Savvy Psychopharmacology

Sublingual buprenorphine plus buprenorphine XR for opioid use disorder

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Practice Points

Mr. L, age 31, presents to the emergency department (ED) with somnolence after sustaining an arm laceration at work. While in the ED, Mr. L explains he has opioid use disorder (OUD) and last week received an initial 300 mg injection of extended-release buprenorphine (BUP-XR). Due to ongoing opioid cravings, he took nonprescribed fentanyl and alprazolam before work.

The ED clinicians address Mr. L’s arm injury and transfer him to the hospital’s low-threshold outpatient addiction clinic for further assessment and management. There, he is prescribed sublingual buprenorphine/naloxone (SL-BUP) 8 mg/2 mg daily as needed for 1 week to address ongoing opioid cravings, and is encouraged to return for another visit the following week.

The United States continues to struggle with the overdose crisis, largely fueled by illicitly manufactured opioids such as fentanyl.1 Opioid agonist and partial agonist treatments such as methadone and buprenorphine decrease the risk of death in individuals with OUD by up to 50%.2 While methadone has a history of proven effectiveness for OUD, accessibility is fraught with barriers (eg, patients must attend an opioid treatment program daily to receive a dose, pharmacies are unable to dispense methadone for OUD).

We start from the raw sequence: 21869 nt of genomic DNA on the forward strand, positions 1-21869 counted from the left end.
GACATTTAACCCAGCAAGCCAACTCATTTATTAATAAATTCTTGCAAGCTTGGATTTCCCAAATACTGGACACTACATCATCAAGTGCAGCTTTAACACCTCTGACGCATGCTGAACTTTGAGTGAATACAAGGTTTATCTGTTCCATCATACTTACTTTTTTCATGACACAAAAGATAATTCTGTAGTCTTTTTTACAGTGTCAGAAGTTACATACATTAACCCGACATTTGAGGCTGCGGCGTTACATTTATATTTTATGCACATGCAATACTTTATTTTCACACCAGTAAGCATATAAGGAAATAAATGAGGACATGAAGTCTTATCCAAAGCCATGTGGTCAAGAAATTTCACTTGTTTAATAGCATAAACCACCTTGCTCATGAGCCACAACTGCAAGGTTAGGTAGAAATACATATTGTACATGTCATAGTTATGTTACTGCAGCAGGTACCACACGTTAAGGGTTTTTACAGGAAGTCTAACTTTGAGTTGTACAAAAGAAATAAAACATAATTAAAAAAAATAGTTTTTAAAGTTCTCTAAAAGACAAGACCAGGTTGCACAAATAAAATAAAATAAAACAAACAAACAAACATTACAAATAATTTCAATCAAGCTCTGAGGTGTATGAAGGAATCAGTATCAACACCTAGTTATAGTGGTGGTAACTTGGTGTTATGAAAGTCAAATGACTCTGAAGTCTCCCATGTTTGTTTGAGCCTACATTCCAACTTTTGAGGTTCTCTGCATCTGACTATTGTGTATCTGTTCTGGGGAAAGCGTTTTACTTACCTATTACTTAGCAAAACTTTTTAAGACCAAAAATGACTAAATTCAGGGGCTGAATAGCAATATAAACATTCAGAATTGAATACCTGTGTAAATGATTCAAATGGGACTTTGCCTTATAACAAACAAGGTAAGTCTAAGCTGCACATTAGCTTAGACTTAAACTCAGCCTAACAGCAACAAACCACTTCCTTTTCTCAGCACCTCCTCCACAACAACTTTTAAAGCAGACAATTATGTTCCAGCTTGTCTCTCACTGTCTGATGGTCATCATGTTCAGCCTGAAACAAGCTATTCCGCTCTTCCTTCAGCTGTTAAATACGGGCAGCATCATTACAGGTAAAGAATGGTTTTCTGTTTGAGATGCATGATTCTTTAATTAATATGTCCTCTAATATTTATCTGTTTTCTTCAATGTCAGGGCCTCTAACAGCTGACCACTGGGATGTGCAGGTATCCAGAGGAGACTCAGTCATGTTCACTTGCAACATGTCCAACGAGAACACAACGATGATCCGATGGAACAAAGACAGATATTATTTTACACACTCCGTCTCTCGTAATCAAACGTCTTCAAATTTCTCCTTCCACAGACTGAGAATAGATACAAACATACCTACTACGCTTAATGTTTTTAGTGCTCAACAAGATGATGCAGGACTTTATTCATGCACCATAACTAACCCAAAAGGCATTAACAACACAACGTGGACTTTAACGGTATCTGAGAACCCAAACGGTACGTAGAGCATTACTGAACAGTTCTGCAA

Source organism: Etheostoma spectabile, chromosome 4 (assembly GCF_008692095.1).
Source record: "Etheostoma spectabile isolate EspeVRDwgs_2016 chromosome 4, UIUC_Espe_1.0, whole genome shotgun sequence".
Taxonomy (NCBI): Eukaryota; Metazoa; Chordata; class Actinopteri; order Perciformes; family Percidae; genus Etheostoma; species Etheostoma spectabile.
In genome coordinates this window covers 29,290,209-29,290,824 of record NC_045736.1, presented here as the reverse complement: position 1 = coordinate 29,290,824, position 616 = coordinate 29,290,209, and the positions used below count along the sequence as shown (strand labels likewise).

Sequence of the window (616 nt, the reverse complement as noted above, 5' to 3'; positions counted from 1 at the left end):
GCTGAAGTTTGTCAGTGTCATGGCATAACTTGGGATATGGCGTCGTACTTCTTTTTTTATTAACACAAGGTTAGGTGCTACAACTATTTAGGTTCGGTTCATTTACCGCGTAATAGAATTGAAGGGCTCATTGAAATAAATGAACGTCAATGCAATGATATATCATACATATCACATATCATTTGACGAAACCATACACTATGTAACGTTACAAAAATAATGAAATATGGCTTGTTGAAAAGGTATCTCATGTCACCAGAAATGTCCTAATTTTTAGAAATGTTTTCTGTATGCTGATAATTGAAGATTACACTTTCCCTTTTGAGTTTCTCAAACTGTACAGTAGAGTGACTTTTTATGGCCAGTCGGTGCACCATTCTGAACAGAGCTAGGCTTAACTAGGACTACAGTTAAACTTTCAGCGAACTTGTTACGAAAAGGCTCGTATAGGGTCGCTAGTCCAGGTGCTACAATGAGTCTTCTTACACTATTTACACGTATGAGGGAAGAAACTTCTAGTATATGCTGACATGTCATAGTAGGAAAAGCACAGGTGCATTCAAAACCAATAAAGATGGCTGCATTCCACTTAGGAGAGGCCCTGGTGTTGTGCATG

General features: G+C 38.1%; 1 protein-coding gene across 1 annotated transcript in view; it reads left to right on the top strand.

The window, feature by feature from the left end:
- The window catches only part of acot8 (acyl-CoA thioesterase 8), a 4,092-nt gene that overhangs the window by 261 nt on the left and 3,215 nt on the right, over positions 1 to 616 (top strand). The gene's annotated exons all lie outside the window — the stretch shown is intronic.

Buprenorphine has been shown to decrease opioid cravings while limiting euphoria due to its partial—as opposed to full—agonist activity.3 Several buprenorphine formulations are available (Table). Buprenorphine presents an opportunity to treat OUD like other chronic illnesses. In accordance with the US Department of Health and Human Services Practice Guideline (2021), any clinician can obtain a waiver to prescribe buprenorphine in any treatment setting, and patients can receive the medication at a pharmacy.4

Buprenorphine formulations available in the United States

However, many patients have barriers to consistent daily dosing of buprenorphine due to strict clinic/prescriber requirements, transportation difficulties, continued cravings, and other factors. BUP-XR, a buprenorphine injection administered once a month, may address several of these concerns, most notably the potential for better suppression of cravings by delivering a consistent level of buprenorphine over the course of 28 days.5 Since BUP-XR was FDA-approved in 2017, questions remain whether it can adequately quell opioid cravings in early treatment months prior to steady-state concentration.

This article addresses whether clinicians should consider supplemental SL-BUP in addition to BUP-XR during early treatment months and/or prior to steady-state.

Pharmacokinetics of BUP-XR

BUP-XR is administered by subcutaneous injection via an ATRIGEL delivery system (BUP-XR; Albany Molecular Research, Burlington, Massachusetts).6 Upon injection, approximately 7% of the buprenorphine dose dissipates with the solvent, leading to maximum concentration approximately 24 hours post-dose. The remaining dose hardens to create a depot that elutes buprenorphine gradually over 28 days.7

Continue to: Buprenorphine requires...


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